- Pattern name: Magnolia
- Published in: Laine Magazine Issue 4 (also on Ravelry)
- Designer: Camilla Vad
- Yarn(s): CaMaRose Tynd Lamauld colorway 5001 Askegr, Rowan Kidsilk Haze colorway 634 Cream
- Needles: 4mm wooden circular needles
- Finished: August 2018
The thrill of the cast-on
I have to admit, I felt really intimidated to start this project. All the sweaters and accessories in Laine Magazine looked so beautiful to me, that I was sure they would require some sort of a super skill to make – even though I read and reread the pattern several times and knew for sure that I new all the techniques required. Still, just casting the project on was really exciting, and I felt so thrilled when I admired the beautiful neckline.
It was the summer of 2018. I had just started in a new job, so I was full of excitement towards that, but also really happy about having negotiated a proper vacation for me and therefore having the time and the space in my head to knit.
I did the cast on on our balcony, enjoying the sun and the warmth. At first knitting with two strands held together felt a bit strange, but already after couple of rows it started to feel natural, and after few inches I didn’t even notice I had two strands instead of just one in my hand. Once I got over the self-doubt over my abilities as a knitter, the yarn really started to flow, and the project just became very hard to put down – the knitting was simply so enjoyable.
Blood, sweat and tears
The memories I have stitched into my Magnolia include knitting on the beach of a small town in Normandy called Trouville, where my husband and I spent a week that summer. My grandmother from my mother’s side used to live in that village, and I spent couple of summers there when I was I child. So for me it was a trip down memory lane as well as a vacation in France. I took the project with me to the beautiful beach that the village is actually famous for, and I was for sure the only person knitting there (perhaps ever)!
Even though we had a great time enjoying “la reine des plages”, e-biking up and down the coastline and celebrating France winning the Football World Championships, the trip includes also some memories of a darker shade. My husband’s grandmother passed away while we were there, and we also got to experience a visit to a French emergency room (for just few stitches, thankfully). So yes – my Magnolia literally carries blood, sweat and tears in it.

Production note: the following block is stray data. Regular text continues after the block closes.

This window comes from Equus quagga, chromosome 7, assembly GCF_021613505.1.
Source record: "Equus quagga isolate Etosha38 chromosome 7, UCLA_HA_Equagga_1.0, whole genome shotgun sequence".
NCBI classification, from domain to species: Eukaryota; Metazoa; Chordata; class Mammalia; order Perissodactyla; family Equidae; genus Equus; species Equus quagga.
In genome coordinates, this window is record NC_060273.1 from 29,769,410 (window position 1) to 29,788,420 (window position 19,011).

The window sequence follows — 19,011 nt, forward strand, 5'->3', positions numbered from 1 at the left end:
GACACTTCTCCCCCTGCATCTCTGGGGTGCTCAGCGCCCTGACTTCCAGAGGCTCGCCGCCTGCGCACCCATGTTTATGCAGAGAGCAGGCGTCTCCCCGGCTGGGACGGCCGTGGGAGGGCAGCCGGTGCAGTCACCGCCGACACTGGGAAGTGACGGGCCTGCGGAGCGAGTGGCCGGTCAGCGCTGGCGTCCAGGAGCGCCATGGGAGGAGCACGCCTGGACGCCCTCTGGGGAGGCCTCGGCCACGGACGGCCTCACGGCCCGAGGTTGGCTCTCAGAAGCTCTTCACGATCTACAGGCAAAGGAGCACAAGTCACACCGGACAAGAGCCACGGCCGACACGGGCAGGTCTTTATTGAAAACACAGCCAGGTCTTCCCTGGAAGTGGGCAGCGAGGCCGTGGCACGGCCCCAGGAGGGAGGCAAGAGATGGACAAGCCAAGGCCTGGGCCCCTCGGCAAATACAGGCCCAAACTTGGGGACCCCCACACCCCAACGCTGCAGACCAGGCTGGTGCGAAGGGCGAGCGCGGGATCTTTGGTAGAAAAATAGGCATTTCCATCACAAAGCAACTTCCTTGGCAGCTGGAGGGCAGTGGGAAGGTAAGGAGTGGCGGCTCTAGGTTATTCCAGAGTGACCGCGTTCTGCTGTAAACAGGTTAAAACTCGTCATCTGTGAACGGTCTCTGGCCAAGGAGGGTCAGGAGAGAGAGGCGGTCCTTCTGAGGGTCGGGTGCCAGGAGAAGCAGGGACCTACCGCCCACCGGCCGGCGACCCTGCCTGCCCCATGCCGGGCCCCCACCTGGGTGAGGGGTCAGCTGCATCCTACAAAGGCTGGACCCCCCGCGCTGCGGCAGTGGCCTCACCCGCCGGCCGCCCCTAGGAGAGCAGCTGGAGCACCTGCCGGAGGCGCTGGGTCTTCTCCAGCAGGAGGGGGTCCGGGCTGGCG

I finished my Magnolia at my family’s summer cottage in Ostrobothnia, Finland. It’s a really rustic place, where the time has stopped to the 1960’s – we don’t even have running water there. So it’s a perfect place to truly relax and focus on the simple joys of life, like knitting. It’s really my Happy Place, where I tend to imagine myself when I’m stressed, tired or just down.
The weather was unusually warm almost for the whole summer (way too hot, some would say), and unlike during “normal” summers, you could just take your clothes off and dive into the sea when you needed a refreshing swim (normally I only swim there from sauna, because the water and the weather are often waayyy too cold for me). The sense of hurry and stress were just lightyears away. I knitted the lace pattern like a maniac for hours by the waterline, waiting for a cool breeze to come and hoping that I won’t ruin the sweater by sweating so much. And I had just the best time.
A meaningful garment
So even though it’s a sweater made of wool yarn, I always think my Magnolia wants to feel the sun, and therefore it’s not necessarily something you would wear on those dark, polar night months we have in Finland. My Magnolia is made for sunny but crisp autumn days, when you want something light but warm around you – and really feel all those wonderful memories knitted into it.
I believe it’s safe to say that my Magnolia is definitely one of the most precious pieces of garment I’ve ever owned, and I hope that it will be with me for the rest of my life.